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Recorded for Poem-a-Day, January 3, 2018.
About this Poem 

“I initially wanted to write a poem about the Sufi mystic Rabia Al-Adawiyya and was researching her life. A while later, after a period of silence and listening, the images in this poem somehow came together. Though this poem is not about Rabia, it explores faith and prayer beyond traditional religious practices and definitions. It also explores how love, loss, sadness, and gratitude can exist simultaneously. You know how you’re sometimes overcome with the urge to weep at the hurt, beauty, and impermanence of this world?”
Zeina Hashem Beck

There, There, Grieving

             Where are you from?
                     There.

             Where are you headed?
                     There.

             What are you doing?
                     Grieving. 
                           —Rabia Al-Adawiyya



Little brother, we are all grieving 
& galaxy & goodbye. Once, I climbed inside
the old clock tower of my hometown
& found a dead bird, bathed in broken light,
like a little christ.

Little christ of our hearts, I know
planets light-years away
are under our tongues. We’ve tasted them.
We’ve climbed the staircases saying, There, there.

Little brother, we are all praying. Every morning,
I read out loud but not loud enough
to alarm anyone. Once, my love said, Please
open the door. I can hear you talk. Open the door.

Little christ of our hearts, tell anyone
you've been talking to god & see
what happens. Every day, 
I open the door. I do it by looking 
at my daughter on a swing—
eyes closed & crinkled, teeth bare.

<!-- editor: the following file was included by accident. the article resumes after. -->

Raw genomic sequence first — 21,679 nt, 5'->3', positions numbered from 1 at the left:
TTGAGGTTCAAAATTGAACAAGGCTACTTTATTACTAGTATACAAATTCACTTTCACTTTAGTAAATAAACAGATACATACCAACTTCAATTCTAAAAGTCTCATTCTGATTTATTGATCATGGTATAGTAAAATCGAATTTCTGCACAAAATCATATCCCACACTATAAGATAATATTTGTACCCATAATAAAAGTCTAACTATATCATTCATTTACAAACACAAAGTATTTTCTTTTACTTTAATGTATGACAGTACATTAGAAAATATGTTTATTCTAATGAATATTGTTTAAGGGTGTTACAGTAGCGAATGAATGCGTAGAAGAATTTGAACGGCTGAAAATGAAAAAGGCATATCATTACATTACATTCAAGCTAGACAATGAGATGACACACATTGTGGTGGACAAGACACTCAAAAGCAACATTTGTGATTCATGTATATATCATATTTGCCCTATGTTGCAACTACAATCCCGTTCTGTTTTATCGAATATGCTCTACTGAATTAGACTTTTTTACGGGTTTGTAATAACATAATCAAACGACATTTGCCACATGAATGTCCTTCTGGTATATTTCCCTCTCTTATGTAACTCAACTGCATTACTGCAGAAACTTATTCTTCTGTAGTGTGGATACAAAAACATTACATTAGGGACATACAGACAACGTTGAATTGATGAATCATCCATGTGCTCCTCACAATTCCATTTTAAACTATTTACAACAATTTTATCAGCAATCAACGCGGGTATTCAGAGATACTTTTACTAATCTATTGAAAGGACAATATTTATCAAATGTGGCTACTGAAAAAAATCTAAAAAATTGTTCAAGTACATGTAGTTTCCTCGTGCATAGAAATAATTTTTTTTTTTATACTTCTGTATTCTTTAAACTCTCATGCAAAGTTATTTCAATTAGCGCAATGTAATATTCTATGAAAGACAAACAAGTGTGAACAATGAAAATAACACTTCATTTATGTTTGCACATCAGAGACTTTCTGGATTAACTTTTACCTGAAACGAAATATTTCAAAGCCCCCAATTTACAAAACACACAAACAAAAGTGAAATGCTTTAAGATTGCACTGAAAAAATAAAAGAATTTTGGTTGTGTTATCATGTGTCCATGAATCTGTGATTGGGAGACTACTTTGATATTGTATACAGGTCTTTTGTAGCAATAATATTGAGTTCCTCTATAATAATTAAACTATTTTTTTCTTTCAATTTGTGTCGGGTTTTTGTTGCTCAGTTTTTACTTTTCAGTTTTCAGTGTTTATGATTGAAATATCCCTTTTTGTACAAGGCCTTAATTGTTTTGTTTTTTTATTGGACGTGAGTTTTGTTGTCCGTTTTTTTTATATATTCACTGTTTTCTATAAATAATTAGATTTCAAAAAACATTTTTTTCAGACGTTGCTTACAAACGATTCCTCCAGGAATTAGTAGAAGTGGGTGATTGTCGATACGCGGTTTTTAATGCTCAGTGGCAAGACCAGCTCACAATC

I say, Good morning good morning you
little beating thing.

Little brother, we are all humming. 
More & more, as I read, I sound
like my father with his book of prayers, 
turning pages in his bed—a hymn
for each day of the week, a gift 
from his mother, who taught me
the ten of diamonds is a win, left me
her loose prayer clothes. Bismillah. 

Little christ of our hearts, forgive me,
for I loved eating the birds with lemon, 
& the sound of their tiny bones. But I couldn’t
stomach the eyes of the fried fish.

Little brother, we are always hungry.
Here, this watermelon. Here, some salt
for the tomatoes. Here, this song
for the dead birds in time boxes,
& the living. That day in the clock tower,
I saw the city too, below—

             the merchants who call, the blue awnings,
             the corn carts, the clotheslines, the heat,
             the gears that turn, & the remembering.

Copyright © 2018 by Zeina Hashem Beck. Originally published in Poem-a-Day on January 3, 2018, by the Academy of American Poets.

Copyright © 2018 by Zeina Hashem Beck. Originally published in Poem-a-Day on January 3, 2018, by the Academy of American Poets.

Zeina Hashem Beck

Zeina Hashem Beck

Zeina Hashem Beck is the author of Louder than Hearts (Bauhan Publishing, 2017), which won the 2016 May Sarton New Hampshire Poetry Prize. She is Lebanese and currently lives in Dubai.